Last May, hot on the heels of Facebook’s Instagram acquisition, Mark Zuckerberg told Facebook’s investors that mobile was one of the social giant’s top priorities for 2012. Seven months later, Facebook seems to have done its level best to make that a reality, revamping its mobile client, improving its Messenger app, and releasing the likes of Camera and, more recently, Poke.
Yet something feels amiss.
Poke, for all the history “poking” has and the mild derision it has garnered as one of the gently creepy aspects of Facebook, is Facebook’s latest and greatest venture into mobile. All you need to do is write a short message, attach a photo or 10-second video, and send to any of your Friends. Your friends can then view your message, which will self-destruct after a few moments.
All of this sounds fun… save for the fact that Snapchat did it already. The recent sexting dustup notwithstanding, Snapchat saw almost overnight popularity — despite its being released last year — and was all the tech press could talk about for weeks. Facebook saw an opening and made an unabashed clone in twelve days, hoping to cash in on the frenzy. The ploy worked for maybe a second, but reality soon hit hard. Poke plummeted to the 51st spot on the App Store’s top free apps list while Snapchat still sits pretty at number 4. And it now has the ignominious distinction of somewhat indirectly causing Randi Zuckerberg’s privacy woes.
Of course, the copying doesn’t end there. Facebook confused just about everyone by releasing its own photo-sharing app little more than a month after buying Instagram. And while the app is good, it’s not Instagram good, and thus lacks Instagram’s popularity.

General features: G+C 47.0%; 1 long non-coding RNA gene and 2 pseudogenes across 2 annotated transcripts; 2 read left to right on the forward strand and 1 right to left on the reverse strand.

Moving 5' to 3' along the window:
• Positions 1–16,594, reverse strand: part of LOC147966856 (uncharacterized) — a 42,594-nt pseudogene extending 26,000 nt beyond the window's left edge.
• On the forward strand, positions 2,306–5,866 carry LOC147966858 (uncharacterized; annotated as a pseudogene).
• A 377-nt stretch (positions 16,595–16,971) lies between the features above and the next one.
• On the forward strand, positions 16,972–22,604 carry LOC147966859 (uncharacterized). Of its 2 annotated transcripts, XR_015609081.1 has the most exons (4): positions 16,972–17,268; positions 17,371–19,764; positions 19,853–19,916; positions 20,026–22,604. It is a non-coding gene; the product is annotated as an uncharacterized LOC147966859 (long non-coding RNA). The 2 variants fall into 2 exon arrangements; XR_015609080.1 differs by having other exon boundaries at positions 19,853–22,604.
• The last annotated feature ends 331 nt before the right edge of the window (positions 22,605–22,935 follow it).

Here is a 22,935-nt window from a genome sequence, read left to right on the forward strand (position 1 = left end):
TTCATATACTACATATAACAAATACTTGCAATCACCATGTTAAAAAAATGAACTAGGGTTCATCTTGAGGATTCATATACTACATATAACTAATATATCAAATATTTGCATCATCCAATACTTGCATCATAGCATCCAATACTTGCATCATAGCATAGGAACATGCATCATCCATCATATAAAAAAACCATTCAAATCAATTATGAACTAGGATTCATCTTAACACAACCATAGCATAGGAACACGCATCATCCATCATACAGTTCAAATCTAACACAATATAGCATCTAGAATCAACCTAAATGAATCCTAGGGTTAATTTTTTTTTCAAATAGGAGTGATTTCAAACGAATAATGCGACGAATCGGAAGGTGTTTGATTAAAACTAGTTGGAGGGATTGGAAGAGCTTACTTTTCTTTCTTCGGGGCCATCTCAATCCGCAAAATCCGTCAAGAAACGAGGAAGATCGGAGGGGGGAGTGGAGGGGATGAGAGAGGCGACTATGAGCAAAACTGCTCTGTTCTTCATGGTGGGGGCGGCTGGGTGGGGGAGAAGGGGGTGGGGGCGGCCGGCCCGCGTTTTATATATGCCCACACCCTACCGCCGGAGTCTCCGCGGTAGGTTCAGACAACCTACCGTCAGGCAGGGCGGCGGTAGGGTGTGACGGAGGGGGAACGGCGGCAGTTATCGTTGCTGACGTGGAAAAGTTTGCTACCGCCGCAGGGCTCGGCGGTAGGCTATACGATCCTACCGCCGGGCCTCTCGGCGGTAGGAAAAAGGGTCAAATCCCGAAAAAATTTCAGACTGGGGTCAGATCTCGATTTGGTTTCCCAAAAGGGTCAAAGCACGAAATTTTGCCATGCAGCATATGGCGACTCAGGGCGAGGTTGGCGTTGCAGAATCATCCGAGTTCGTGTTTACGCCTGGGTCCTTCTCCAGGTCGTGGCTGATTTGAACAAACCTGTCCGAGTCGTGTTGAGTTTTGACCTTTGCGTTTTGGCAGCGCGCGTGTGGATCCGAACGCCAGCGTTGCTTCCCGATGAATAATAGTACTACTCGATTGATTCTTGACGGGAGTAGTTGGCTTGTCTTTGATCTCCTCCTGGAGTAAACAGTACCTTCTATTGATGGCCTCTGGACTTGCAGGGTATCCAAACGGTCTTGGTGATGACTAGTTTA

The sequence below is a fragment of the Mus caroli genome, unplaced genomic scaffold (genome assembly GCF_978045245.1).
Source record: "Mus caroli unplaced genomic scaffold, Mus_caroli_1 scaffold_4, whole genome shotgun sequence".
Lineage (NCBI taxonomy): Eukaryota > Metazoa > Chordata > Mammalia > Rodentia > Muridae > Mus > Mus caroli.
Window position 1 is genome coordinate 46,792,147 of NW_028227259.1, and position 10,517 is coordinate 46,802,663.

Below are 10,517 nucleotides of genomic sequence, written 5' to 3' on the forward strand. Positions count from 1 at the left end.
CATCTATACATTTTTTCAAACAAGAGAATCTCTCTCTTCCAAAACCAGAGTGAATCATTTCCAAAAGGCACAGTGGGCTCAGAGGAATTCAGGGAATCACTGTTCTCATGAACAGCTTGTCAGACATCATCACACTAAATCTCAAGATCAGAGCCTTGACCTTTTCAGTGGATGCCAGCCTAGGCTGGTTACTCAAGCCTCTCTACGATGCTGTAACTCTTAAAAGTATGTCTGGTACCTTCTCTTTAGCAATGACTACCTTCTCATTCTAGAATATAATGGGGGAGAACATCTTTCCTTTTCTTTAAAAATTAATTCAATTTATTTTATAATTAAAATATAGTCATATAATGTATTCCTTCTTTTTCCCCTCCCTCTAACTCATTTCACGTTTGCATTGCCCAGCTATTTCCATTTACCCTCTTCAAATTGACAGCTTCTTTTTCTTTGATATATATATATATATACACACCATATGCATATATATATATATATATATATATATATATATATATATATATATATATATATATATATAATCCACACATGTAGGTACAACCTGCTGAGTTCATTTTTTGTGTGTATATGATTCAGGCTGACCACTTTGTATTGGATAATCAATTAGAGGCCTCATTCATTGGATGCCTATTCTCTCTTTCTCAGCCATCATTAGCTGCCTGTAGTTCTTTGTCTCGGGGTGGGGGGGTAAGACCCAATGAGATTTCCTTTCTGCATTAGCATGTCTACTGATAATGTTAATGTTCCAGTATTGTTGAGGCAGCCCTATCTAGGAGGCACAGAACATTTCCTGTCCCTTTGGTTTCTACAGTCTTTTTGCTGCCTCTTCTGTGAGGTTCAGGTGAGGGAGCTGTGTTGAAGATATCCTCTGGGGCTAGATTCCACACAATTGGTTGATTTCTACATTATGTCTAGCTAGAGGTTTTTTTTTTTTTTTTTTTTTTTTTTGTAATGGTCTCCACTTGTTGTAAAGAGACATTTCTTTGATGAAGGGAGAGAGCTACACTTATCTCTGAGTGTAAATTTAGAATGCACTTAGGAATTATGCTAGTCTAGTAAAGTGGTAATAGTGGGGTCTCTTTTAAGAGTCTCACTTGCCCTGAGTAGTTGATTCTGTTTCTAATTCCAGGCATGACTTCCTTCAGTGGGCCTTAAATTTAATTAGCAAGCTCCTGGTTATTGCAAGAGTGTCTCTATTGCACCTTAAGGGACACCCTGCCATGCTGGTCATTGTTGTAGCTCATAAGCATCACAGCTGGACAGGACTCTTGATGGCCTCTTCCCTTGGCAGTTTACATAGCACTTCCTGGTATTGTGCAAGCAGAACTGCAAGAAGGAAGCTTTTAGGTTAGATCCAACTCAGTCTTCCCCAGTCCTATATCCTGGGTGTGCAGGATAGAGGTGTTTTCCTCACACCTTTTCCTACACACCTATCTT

And remember when Facebook swallowed up the late Gowalla’s developers, allowing it to take Foursquare on in the growing check-in business?
And while Facebook Messenger appears poised to take on mobile messaging in a way that Apple’s iMessage and even RIM’s BBM simply haven’t scaled to accomplish, messaging is hardly a new paradigm, even if it’s one that desperately needs disruption.
What becomes clear when you start to unpack Facebook’s checkered mobile history is that it has, by and large, failed to innovate in a way that has changed or reinvented already embedded mobile communication. Instead, it has done everything in its power to either copy or absorb the efforts of smaller outfits.
For the tech world, Facebook is starting to resemble little more than a doppleganger or even John Carpenter’s The Thing, attacking its victims and swiftly replacing them, ever on the hunt for its next victim. And we all know how that turned out.
As a giant with aspirations for becoming the de facto internet for most users — be it on phones, tablets, or conventional computers — Facebook is already monstrous. But by assimilating the innovations of other companies, it becomes a monster to be vanquished by both its users and the companies it ravages. If the company wants to save itself from that fate, it better come up with something original. And soon.